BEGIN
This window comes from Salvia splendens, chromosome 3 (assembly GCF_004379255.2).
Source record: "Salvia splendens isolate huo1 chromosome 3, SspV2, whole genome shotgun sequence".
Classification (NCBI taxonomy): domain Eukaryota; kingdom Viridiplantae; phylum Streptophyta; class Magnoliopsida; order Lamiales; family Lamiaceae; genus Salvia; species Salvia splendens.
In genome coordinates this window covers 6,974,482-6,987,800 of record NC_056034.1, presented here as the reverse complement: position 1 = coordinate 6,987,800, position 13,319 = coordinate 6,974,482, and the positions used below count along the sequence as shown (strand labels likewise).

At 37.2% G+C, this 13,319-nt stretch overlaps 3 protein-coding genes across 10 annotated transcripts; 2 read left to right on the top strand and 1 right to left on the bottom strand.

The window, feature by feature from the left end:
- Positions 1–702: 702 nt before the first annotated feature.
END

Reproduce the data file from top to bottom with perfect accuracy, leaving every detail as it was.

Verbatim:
This window comes from Salvia splendens, chromosome 3 (assembly GCF_004379255.2).
Source record: "Salvia splendens isolate huo1 chromosome 3, SspV2, whole genome shotgun sequence".
Classification (NCBI taxonomy): domain Eukaryota; kingdom Viridiplantae; phylum Streptophyta; class Magnoliopsida; order Lamiales; family Lamiaceae; genus Salvia; species Salvia splendens.
In genome coordinates this window covers 6,974,482-6,987,800 of record NC_056034.1, presented here as the reverse complement: position 1 = coordinate 6,987,800, position 13,319 = coordinate 6,974,482, and the positions used below count along the sequence as shown (strand labels likewise).

At 37.2% G+C, this 13,319-nt stretch overlaps 3 protein-coding genes across 10 annotated transcripts; 2 read left to right on the top strand and 1 right to left on the bottom strand.

The window, feature by feature from the left end:
- Positions 1–702: 702 nt before the first annotated feature.